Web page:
It’s interesting, it’s interesting, we have these five core values, Co-Creation, Excellence, Sustainability, Empathy, and Playfulness. And it’s so interesting because I’m seeing tensions between values. It’s interesting to see that. Like when excellence has now gone beyond and has actually taken away from co-creation and sustainability for you personally.
It’s like how do these values stay in balance with one another? I mean you definitely hold that value of excellence so well in our organization. Part of your share yesterday, which was, it felt vulnerable and I really honor you and appreciate you for sharing that with our team and with me, is you are honoring the values that we have.
By displaying your own fallibility of saying, “I’ve leaned a little out of balance into this one. At the expense of the other ones.” In a sense.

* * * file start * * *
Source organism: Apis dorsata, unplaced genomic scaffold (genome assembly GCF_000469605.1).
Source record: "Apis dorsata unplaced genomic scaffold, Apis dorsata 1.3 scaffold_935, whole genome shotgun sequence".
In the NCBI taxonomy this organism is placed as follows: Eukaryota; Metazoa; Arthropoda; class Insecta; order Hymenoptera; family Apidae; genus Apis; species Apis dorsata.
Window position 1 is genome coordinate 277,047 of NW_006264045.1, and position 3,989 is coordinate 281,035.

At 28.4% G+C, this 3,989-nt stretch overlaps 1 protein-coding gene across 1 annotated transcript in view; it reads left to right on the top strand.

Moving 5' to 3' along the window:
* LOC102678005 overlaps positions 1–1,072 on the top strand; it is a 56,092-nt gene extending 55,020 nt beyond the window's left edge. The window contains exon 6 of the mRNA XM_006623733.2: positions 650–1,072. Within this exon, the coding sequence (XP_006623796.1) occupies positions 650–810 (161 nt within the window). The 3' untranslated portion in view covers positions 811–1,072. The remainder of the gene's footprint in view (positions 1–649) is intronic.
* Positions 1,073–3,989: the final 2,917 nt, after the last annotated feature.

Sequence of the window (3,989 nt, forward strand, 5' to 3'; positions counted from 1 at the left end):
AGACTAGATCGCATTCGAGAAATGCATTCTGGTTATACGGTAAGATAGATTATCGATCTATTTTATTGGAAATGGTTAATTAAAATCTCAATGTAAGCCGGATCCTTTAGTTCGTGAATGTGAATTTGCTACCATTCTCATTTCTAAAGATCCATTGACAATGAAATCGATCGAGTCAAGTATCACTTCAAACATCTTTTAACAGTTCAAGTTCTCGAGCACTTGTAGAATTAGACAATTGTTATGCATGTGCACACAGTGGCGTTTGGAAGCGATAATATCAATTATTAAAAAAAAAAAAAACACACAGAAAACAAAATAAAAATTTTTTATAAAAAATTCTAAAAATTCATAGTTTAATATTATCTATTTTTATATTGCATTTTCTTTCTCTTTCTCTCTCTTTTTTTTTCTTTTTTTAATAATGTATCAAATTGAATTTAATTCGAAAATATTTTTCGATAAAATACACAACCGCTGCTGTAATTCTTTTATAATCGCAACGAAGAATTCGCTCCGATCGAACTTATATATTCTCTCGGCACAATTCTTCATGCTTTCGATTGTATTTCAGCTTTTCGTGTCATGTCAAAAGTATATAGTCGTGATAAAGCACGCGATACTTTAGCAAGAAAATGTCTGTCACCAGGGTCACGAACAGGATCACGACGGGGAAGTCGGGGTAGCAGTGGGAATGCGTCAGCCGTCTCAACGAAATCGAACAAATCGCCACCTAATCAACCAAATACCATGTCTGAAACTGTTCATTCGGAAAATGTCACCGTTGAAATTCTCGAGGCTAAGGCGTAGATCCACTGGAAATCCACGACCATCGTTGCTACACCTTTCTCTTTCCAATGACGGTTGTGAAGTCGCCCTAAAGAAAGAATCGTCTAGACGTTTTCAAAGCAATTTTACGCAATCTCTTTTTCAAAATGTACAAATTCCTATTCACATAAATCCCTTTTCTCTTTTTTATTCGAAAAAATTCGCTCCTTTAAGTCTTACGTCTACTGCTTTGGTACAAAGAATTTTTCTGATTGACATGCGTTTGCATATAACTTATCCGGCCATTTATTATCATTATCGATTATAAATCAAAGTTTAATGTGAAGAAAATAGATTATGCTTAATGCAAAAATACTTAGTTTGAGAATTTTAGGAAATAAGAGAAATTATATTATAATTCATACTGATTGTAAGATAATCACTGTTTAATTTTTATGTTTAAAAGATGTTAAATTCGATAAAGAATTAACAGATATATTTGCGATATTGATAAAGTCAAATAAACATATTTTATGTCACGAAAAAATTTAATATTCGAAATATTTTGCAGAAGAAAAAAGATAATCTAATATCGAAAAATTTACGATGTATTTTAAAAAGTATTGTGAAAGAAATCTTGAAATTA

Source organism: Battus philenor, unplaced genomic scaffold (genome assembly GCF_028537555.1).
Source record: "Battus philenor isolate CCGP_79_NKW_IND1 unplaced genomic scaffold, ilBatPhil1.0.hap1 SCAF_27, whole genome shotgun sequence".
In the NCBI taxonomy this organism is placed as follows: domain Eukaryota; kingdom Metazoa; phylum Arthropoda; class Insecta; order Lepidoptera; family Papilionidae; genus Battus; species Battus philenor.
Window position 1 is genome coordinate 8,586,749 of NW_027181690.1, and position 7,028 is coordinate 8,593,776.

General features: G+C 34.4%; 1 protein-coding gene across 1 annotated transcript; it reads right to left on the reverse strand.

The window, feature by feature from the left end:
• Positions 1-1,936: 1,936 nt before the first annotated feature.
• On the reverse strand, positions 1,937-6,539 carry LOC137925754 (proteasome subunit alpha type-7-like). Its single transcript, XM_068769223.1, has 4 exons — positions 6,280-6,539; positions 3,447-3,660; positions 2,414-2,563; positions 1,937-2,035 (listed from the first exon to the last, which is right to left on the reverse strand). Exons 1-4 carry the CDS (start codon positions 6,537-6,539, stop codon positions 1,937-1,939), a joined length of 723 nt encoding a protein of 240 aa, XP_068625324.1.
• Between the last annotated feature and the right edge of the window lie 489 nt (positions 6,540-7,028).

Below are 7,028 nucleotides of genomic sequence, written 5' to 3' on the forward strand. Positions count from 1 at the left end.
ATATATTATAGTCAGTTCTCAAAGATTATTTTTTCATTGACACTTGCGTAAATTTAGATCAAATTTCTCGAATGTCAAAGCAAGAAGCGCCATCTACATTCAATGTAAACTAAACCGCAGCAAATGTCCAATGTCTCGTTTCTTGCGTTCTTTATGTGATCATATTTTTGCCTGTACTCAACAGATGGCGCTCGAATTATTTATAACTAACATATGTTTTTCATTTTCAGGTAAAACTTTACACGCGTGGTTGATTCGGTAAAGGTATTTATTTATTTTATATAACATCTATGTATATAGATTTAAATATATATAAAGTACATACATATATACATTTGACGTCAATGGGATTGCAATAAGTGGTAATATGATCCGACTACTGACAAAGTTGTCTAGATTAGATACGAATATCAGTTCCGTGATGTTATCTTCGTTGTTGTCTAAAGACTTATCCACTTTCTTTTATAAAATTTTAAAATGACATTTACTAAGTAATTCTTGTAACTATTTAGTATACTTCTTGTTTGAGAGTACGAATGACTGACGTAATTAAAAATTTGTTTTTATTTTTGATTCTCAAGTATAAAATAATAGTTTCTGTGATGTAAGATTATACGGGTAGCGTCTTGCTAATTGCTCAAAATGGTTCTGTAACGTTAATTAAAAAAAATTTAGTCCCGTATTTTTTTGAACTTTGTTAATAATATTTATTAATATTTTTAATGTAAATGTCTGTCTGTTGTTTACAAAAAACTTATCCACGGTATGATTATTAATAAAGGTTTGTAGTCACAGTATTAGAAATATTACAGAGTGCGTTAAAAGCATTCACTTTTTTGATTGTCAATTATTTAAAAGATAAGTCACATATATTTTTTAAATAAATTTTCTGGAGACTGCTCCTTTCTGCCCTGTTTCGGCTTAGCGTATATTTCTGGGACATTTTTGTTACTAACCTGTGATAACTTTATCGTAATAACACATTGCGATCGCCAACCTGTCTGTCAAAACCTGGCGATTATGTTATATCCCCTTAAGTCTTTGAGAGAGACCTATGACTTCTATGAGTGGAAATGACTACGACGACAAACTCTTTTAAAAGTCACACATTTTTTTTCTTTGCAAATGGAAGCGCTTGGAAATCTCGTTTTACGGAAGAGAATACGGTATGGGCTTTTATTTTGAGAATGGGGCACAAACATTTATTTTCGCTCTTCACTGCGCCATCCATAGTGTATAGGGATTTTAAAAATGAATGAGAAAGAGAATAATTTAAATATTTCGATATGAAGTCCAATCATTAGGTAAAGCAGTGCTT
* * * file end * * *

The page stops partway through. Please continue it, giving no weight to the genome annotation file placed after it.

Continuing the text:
Sarah: Yeah, for sure. For sure. And I think. Part of what we were talking about when we were prepping for this podcast was the like, and I think this is part of my challenge, is how do you lean into this idea of fallibility and skateboard in a context where that’s not valued?
And like within our organization at THRIVE, those are our values and so we can. We know what’s important for ourselves. And we hold those and we can hold each other accountable. But oftentimes we’re going into organizations that are top-down, that are performance not learning-based, that have big-time cultures of censure.
And like what? And this is where I struggle, right? It’s not hard to live our values inside of our own walls. It’s hard to live them when you’re going into somebody else’s house that doesn’t hold them. And that’s the tough part I think.